Apple Watch sales steady and growing, tech researcher IDC says

File photo.

File photo.  (REUTERS/Stephen Lam)

Demand for the Apple Watch is steady and growing, according to tech market researcher IDC. The analyst firm’s input follows recent data from Slice Intelligence that showed a sharp dip in June sales for the Watch.

Slice Intelligence’s data, released last week, is not an accurate depiction of overall global supply and demand, according to IDC. Slice measured online Apple Watch sales in the U.S.

“We’ve been talking to the supply chain and talking to other analysts, from everything we hear sales are going up, not down,” Jitesh Ubrani, a wearables analyst at IDC, told, referring to the group of suppliers that build components for the Watch.

Though Ubrani said IDC tracks shipments into the sales channel, not sales per se, “whatever we’re seeing [there] suggests that the numbers are increasing not decreasing,” he said. IDC does not plan to publish its official numbers for wearables until the end of August, Ubrani added.

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In the U.S., the Apple Watch was available only by ordering online from Apple from April 10 until roughly mid-June, when the Watch also became available in physical Apple stores.

Slice concedes that its data do not reflect this. “What’s the reason behind the decline [from mid-June] in online sales? We don’t know but it’s quite possible that’s because sales are beginning to shift into the store,” Slice Chief Data Officer Kanishka Agarwal told

Slice's data - which it provided to - shows sales dropping off steeply and steadily after mid-June: from typically north of 20,000 units daily at the beginning of the month to below 10,000 units in the last half of June and sometimes even below 5,000 units.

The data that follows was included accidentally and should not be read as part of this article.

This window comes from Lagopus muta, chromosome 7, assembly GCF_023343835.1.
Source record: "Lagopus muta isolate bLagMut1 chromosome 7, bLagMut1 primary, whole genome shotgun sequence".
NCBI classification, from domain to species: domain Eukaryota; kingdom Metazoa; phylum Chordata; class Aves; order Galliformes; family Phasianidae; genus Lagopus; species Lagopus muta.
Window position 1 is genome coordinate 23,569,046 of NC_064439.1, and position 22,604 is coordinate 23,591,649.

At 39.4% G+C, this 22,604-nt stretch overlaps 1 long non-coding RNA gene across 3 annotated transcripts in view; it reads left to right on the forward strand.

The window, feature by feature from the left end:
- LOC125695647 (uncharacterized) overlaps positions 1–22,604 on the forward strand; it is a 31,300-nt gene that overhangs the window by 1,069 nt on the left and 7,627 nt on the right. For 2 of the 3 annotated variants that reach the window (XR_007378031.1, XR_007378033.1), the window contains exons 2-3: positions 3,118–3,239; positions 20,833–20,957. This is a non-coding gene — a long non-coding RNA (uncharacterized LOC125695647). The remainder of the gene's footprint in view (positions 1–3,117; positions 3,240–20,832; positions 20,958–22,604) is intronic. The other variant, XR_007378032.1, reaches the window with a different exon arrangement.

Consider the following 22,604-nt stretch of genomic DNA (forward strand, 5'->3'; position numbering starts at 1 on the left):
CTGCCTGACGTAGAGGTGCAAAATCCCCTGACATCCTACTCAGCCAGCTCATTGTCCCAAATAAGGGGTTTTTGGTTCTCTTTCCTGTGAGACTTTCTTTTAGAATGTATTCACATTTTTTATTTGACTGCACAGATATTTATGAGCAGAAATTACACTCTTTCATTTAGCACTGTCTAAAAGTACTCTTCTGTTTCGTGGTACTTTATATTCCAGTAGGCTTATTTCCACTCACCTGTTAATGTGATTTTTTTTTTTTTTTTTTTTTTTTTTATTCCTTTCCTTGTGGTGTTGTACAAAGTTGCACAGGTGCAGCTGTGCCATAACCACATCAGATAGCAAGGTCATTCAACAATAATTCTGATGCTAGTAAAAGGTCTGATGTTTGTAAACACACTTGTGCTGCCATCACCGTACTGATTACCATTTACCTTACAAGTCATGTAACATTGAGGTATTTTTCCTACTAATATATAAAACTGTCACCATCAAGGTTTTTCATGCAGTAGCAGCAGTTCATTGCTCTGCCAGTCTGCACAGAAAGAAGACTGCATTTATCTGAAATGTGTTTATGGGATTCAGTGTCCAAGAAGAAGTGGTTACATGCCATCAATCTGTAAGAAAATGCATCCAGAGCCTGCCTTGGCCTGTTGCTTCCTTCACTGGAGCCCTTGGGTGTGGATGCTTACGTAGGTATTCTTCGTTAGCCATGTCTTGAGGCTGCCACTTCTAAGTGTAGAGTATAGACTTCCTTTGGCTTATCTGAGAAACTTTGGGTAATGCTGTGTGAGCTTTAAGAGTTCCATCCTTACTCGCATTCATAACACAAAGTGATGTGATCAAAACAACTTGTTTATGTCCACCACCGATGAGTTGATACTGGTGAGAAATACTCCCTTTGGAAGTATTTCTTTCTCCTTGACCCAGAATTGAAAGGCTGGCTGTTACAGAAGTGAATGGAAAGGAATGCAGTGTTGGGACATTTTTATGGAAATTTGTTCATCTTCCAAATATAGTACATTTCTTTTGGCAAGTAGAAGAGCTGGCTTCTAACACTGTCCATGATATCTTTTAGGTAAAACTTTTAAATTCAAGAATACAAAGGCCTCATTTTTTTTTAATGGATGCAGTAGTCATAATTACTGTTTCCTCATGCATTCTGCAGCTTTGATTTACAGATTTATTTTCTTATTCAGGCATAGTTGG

“Knowing Slice's methodology and the fact that sales really started to slide at the approximate moment Apple added in-store purchases, it is really hard to come to any other conclusion,” Stephen Baker, vice president, industry analysis at the NPD Group, told in an email. “The acceleration in the decline is likely the result of a lot of potential Watch buyers moving into the store from being forced to complete the transaction on online,” he said.

Slice’s Agarwal agrees. “It’s a sign that the mass market, which is now buying these devices, is a little more cautious. [Those consumers] want to touch, feel, and play with the Watch,” Agarwal said. Both IDC and Slice made the point that the sales surge after online preorders began on April 10 likely represented early-adopters – not necessarily the mass market.

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An analyst at market researcher Gartner agrees that there are merits to purchasing in-store as opposed to online. “Purchasing the Watch in a physical Apple store would be preferable to many people versus buying it online,” said Angela McIntyre, a research director at Gartner, in a response to an email query. “The purchase experience for luxury goods is different than for consumer electronics, and Apple Watch can be considered a luxury item,” she said.

Slice’s Agarwal also wanted to make sure he is clear about the kind of sales his company tracks – a possible factor in some of the confusion last week. “To clarify the methodology, we are measuring online sales in the U.S. of the Apple Watch,” he said. Those sales are measured by email receipts from a group of panelists that represent online shoppers, who have agreed to participate in Slice’s research.

The root cause of the squabbles about sales data is Apple itself. The company has been stoking speculation because it isn’t providing any sales updates for the Watch, which it typically does for a successful product launch like the iPad or iPhone.

Last year, Apple said that it would not be publishing unit sales of the Watch in its quarterly earnings reports.

Analyst sales estimates for the Watch range from 3 million to 5.7 million in Apple’s third quarter, which ended June 27.

Morgan Stanley's Katy Huberty said in a June 24 research note discussing the Apple Watch that the "interest level (proxy for demand) in the product five and six weeks after launch is about 20% higher than the first-generation iPhone in mid-2007." 

Huberty added that "Watch interest in the week of launch was about half that for the first iPhone, but the Watch has seen a much smaller deceleration since the initial spike. Both products had limited distribution at the beginning - iPhone at AT&T and Watch on the Apple online store - but the Watch has seen more supply constraints due to some component issues and we believe likely conservative demand forecasts by Apple."